It’s UK election time again and, yes, the media are still reproducing and circulating the same old entrenched ideas about the place of women in the political sphere. It hardly comes as a surprise, but that doesn’t make it any less depressing and the eagerness of political parties to play the game is dismal. Here’s Sarah Brown, dutiful and loving wife of the prime minister, posing for the cameras. And there’s Samantha Cameron, pounding the campaign trail with her opposition-leader husband. Pick up a copy of Hello! and see the happy couples smiling and holding hands. Read about Sarah’s polka-dot dress and Samantha wearing comfortable clothes now that she’s pregnant. It’s just one media event after another. Samantha on WebCameron at last, Sarah endlessly on Twitter.
But wait, surely someone’s missing? When the main political parties launched their campaigns in early April, the Lib Dem leader was accosted by reporters. Where was Miriam? Nick Clegg’s wife, Miriam González Durántez, was nowhere to be seen. How could this be? Because it was a weekday – she was at work. Not propping up her husband, just getting on with her own job. Well really!
None of this is ‘progressive’, as the main parties are claiming their policies are. None of it is even politics. In-depth reports about ‘the SamCam effect’ and endless discussion of ‘the Sarah Brown strategy’ are not signs of progress. In fact, in terms of female representation, it’s beginning to feel as if we’ve regressed to the 1950s and I’m heartily sick of it. The real line-up in the current election campaign is exclusively male. It’s almost as though the last 40 or 50 years never happened. The only visible, and occasionally audible, women are two US-style ‘first ladies’. These women’s participation in their spouses’ work is fine, of course, but they are not elected representatives and they have no political power in their own right. They are publicly displayed as decorative supports who add a humanizing, personalizing touch to their husbands’ political profiles. This not only diminishes women’s participation in politics, but also degrades our whole political process. An election is supposed to be about policies, not politicians’ wives. Now if we were seeing public displays of same-sex civil partners, now that would be some sort of political statement – a challenge to heteronormativity, at least.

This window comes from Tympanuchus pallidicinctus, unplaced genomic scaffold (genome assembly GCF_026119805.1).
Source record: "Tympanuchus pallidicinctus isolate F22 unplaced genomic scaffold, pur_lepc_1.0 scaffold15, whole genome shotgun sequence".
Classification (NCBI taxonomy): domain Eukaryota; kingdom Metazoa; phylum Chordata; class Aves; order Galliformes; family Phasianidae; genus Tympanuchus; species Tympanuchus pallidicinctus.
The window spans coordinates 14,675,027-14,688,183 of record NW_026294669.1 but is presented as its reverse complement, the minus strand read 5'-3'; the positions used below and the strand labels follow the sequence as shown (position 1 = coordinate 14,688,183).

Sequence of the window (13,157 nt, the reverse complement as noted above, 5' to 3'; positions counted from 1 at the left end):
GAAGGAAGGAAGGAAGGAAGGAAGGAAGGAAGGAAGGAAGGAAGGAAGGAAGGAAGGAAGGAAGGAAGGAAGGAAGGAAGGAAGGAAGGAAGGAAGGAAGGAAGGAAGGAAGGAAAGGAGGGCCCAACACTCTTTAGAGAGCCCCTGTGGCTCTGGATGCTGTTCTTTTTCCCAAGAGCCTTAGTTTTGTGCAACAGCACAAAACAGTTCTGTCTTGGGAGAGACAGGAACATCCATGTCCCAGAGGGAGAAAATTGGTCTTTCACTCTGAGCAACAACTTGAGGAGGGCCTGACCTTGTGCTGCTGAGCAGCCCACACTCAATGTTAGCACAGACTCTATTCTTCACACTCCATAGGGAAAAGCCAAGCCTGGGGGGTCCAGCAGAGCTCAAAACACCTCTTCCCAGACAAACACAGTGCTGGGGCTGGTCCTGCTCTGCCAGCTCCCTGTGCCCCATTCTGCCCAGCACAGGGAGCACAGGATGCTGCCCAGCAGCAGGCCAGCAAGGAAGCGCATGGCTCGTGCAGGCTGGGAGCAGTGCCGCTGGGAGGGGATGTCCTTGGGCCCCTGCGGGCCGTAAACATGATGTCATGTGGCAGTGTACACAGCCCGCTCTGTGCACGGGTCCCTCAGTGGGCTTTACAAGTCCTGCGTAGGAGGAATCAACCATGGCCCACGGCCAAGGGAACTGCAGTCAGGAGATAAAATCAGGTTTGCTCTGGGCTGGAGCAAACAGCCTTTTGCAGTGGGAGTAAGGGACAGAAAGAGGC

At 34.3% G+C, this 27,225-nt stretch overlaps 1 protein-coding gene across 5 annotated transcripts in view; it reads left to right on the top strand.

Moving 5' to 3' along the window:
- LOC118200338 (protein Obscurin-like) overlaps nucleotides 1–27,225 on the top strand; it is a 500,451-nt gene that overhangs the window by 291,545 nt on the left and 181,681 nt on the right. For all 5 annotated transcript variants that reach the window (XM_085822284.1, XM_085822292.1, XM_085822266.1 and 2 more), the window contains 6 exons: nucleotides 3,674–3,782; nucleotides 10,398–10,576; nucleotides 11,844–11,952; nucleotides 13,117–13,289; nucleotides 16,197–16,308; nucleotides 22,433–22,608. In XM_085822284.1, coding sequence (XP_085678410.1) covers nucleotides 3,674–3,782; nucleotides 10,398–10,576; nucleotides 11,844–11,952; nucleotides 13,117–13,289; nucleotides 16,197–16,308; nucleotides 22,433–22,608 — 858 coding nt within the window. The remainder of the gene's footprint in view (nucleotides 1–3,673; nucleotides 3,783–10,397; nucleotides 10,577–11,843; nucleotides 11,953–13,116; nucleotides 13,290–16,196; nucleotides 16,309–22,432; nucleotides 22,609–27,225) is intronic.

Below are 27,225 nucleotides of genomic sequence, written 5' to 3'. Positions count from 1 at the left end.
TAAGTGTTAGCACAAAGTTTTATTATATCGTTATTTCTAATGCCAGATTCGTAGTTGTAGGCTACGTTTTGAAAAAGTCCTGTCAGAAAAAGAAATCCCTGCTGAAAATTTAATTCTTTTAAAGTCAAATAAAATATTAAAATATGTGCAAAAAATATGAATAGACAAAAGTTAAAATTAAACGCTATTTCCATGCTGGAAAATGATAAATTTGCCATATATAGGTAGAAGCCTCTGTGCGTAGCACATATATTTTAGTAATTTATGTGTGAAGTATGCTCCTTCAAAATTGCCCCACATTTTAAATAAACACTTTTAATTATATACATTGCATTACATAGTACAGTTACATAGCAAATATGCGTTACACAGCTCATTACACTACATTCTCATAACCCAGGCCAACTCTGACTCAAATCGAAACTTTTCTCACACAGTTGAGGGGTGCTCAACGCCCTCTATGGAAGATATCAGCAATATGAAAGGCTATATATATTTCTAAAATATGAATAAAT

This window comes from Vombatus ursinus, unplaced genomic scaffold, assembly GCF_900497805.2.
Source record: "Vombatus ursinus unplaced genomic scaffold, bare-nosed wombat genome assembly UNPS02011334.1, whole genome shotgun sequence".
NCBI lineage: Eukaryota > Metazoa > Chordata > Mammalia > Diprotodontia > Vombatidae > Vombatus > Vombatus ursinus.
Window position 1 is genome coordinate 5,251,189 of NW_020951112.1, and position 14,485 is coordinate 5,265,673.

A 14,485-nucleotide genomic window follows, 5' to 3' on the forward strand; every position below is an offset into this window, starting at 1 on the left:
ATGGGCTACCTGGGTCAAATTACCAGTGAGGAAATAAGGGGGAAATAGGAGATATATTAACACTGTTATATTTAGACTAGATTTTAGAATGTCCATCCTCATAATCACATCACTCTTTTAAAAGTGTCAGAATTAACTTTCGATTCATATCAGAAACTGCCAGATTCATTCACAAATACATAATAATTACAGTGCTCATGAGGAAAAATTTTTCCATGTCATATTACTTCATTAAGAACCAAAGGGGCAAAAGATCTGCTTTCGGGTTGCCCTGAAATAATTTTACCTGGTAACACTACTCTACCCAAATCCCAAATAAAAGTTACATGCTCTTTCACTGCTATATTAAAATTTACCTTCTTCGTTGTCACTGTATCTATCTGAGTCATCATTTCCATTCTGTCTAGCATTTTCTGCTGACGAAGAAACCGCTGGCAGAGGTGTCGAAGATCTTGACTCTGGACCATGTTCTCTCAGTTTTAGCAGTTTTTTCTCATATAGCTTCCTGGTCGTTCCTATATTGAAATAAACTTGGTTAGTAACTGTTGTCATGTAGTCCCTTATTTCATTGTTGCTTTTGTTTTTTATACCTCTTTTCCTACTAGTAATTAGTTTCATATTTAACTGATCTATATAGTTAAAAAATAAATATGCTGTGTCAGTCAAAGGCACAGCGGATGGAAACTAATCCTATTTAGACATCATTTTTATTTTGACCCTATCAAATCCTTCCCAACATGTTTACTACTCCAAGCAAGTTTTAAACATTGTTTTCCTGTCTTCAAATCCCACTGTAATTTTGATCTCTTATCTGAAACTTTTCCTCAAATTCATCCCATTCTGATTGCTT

The personal will always be political. But transforming politics into the personal? That’s just absurd.
Mary Talbot is Secretary of the International Gender and Language Association. This month sees the release of the second edition of her popular book Language and Gender, a clear and engaging overview of foundational research and current trends in the interdisciplinary study of language, gender, and sexuality, and ‘an essential guide for new generations of students’ (Mary Bucholtz, UCSB).